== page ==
I got a nice email from commenter Scott Jobe last week informing me that the American Cancer Society 2011 Pan Ohio Hope Ride  would be coming through our area at the end of the week.  My riding record this year has been dismal for all kinds of reasons so I would have missed it without his email alert to me.  I spent an hour or so waiting and watching the cyclists…and have attached a few photographs below…


Swan with collar


Last week as I was browsing for photoblogs I ran across this one. The photography was pretty good so I started paging back through the archives looking at older posts until I came to the one linked to. Her story of the snow goose was pretty cool.

Yesterday morning as we rode the trail north of Millersburg to Holmesville we noticed a swan in a flooded field west of the trail.  There appeared to be something wrong with its right wind…and it had a collar similar to the snow goose had in the Durham Township blog post. I took several photographs of it and, sure enough, I could read the R45 designation in black on the yellow collar. I followed the other blogger’s link to http://www.reportband.gov and filled out the online form. While there is no guarantee that they will have information on this particular bird, I’m hoping to get a certificate in few weeks indicating where this bird was collared…stay tuned.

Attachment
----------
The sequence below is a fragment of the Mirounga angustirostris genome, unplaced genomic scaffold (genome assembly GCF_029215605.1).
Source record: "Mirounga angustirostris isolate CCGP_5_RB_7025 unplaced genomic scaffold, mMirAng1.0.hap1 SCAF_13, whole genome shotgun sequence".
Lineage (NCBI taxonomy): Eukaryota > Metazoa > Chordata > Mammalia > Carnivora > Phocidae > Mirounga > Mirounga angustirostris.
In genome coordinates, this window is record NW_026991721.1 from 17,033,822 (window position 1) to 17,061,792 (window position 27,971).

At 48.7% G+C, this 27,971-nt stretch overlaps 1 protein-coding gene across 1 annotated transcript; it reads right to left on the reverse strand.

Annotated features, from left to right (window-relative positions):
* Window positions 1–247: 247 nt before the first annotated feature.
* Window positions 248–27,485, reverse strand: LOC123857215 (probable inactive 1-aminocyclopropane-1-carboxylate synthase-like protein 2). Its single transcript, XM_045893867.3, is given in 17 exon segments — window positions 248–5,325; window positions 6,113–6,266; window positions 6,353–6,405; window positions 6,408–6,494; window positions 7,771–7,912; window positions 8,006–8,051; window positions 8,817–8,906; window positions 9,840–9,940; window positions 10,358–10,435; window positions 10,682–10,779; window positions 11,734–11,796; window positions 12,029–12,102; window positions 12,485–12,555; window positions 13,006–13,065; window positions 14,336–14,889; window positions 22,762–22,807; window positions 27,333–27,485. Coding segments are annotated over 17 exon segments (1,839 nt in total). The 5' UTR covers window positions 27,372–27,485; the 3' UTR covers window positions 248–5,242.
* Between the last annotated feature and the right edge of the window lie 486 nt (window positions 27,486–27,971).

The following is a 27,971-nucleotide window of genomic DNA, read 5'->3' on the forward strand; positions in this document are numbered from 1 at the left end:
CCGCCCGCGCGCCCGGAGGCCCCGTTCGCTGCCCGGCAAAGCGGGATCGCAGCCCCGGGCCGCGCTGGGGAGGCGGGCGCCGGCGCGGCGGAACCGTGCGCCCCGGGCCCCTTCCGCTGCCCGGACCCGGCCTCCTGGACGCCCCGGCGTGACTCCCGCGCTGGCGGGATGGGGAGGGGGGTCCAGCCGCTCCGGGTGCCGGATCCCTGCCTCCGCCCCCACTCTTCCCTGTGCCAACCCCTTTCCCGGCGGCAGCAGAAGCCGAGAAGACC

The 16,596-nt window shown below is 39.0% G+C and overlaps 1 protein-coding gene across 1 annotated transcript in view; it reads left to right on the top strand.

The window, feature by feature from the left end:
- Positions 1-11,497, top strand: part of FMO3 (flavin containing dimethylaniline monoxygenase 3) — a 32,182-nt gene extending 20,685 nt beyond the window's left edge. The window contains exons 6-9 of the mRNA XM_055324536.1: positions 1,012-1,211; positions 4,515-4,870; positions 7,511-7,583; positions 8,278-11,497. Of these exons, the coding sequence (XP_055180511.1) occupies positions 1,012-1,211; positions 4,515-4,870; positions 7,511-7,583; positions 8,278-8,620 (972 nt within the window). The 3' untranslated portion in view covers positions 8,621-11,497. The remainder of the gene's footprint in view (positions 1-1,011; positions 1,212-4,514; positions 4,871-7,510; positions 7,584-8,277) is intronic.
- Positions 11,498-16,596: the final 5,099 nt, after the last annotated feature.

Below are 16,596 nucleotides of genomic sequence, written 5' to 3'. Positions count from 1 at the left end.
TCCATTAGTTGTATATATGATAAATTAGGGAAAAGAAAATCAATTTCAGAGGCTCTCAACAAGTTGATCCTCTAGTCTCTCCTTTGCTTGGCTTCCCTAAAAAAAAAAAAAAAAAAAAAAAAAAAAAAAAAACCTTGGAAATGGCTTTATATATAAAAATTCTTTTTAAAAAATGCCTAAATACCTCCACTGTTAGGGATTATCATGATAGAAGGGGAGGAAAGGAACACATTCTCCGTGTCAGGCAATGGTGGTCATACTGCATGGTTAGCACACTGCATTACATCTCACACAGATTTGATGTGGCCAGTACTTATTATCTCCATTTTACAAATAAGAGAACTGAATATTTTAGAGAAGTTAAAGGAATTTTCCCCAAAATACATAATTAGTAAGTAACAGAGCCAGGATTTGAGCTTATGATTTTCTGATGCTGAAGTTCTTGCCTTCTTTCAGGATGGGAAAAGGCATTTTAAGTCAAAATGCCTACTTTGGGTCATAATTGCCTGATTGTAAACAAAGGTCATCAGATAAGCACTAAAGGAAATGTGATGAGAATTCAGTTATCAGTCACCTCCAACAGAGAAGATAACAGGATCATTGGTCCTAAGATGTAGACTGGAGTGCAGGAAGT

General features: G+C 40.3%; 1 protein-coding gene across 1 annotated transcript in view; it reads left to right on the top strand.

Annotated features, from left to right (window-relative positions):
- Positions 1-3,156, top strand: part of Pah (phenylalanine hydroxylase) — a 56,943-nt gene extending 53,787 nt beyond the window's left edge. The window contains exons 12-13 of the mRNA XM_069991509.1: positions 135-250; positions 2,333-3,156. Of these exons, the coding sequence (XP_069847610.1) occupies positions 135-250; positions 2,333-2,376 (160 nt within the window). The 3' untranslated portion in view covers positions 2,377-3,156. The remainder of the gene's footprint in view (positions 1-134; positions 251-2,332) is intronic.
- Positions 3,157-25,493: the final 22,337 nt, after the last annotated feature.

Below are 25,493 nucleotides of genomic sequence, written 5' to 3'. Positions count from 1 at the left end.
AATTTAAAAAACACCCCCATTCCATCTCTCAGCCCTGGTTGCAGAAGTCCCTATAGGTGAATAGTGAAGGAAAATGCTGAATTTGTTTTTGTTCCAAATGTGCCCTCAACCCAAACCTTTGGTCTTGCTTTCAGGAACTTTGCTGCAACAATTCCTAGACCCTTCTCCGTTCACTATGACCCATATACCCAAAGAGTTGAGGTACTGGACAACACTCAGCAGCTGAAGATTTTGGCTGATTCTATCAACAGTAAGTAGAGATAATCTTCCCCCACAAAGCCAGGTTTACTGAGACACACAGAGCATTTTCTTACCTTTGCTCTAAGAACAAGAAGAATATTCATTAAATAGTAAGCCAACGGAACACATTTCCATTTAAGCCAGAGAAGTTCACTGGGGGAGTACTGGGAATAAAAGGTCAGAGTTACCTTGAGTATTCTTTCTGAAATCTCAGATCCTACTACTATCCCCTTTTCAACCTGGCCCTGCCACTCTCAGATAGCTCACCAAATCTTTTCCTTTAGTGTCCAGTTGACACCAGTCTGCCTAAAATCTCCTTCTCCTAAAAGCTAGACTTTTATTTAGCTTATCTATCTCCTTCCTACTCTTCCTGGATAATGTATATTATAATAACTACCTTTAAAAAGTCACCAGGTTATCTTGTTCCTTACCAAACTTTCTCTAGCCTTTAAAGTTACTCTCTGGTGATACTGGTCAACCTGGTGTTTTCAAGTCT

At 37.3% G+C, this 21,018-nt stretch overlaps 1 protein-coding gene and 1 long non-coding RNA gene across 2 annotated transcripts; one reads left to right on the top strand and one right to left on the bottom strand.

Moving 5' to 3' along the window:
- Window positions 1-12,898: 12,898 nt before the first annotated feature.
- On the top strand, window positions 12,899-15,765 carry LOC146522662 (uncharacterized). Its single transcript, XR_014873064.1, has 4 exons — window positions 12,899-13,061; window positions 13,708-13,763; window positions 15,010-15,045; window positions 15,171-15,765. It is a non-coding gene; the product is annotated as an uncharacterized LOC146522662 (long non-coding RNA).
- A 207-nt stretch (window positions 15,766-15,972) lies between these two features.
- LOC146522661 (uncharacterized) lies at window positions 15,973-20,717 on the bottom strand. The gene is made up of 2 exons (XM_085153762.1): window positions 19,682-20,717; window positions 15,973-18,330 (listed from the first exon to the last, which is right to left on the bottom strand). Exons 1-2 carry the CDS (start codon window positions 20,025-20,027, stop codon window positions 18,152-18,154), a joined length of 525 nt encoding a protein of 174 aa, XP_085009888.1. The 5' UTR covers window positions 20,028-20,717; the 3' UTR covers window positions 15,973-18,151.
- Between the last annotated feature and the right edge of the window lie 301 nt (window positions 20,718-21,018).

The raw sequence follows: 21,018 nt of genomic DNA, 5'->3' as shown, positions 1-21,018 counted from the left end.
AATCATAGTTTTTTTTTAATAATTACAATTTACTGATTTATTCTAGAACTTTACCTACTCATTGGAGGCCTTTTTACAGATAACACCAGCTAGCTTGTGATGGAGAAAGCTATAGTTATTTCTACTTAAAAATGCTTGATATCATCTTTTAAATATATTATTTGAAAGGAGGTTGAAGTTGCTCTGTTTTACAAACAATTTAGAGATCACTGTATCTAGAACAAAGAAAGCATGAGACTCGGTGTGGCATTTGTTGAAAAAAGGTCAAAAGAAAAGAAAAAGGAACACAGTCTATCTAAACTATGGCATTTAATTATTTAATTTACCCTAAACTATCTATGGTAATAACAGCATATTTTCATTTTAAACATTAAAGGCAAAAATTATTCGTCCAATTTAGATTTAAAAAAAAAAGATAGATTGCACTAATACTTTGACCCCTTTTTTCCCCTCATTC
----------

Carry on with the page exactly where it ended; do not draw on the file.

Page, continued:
After an unusually long winter season of cold, snow, ice, and then flooding, spring is finally beginning to make its appearance.  We’ve been able to get out for a several late afternoon rides along the trail.  The early spring wildflowers are beginning to open.  We’ve seen hepatica, spring beauty, bloodroot, Dutchman’s breeches, and coltsfoot.  The trilliums and trout lilies are not far behind.

Today was the first really warm day we’ve had with temperatures in the upper 70’s or low 80’s (F).  We saw several small snakes on the trail…garter snakes, northern brown snakes, and a common watersnake.  I’ve noticed a couple of mosquitoes already too.

Most of the low areas along the trail were flooded earlier this spring so much of the vegetation is covered with silt.  In the next couple of weeks the wetlands should transform themselves from a muddy brown into a vibrant green.

Bruce, Leah, and I did the World Wide WP 5K this afternoon on bicycles (we actually did 15 K) but we spent a lot of time looking at flowers, birds, and snakes…does that count?

Pan Ohio Hope Ride

Last Friday morning I drove down to the Depot for a morning ride to Holmesville. There was a lot of activity in the parking lot and the pavillion…it looked like preparations for an organized cycling tour or run. I found out later that this was the American Cancer Society Pan Ohio Hope Ride from Cleveland to Cincinnati and Friday was their “Century Day”…100 miles from Wooster to Westerville.